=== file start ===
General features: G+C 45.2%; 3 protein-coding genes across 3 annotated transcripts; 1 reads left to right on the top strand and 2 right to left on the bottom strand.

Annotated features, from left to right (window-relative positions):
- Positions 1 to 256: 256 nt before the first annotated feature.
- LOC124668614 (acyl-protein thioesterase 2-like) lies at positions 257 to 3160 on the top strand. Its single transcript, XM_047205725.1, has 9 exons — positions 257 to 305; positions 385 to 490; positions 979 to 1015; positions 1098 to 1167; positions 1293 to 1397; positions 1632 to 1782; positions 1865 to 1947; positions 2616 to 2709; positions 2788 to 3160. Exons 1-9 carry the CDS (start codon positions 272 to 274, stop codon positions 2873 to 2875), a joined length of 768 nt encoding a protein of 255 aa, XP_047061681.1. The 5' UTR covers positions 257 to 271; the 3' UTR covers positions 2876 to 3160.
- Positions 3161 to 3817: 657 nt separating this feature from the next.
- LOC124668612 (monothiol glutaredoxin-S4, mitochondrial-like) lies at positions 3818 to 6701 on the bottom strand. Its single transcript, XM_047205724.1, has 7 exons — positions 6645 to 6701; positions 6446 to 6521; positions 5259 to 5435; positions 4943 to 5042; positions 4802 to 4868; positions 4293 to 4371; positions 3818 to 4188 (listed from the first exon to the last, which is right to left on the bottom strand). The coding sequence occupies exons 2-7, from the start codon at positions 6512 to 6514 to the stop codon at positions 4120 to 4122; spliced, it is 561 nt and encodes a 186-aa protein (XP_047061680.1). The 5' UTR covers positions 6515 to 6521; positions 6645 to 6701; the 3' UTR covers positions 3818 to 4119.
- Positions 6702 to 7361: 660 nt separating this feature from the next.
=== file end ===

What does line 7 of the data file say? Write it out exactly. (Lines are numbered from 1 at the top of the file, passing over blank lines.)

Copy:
- Positions 6702 to 7361: 660 nt separating this feature from the next.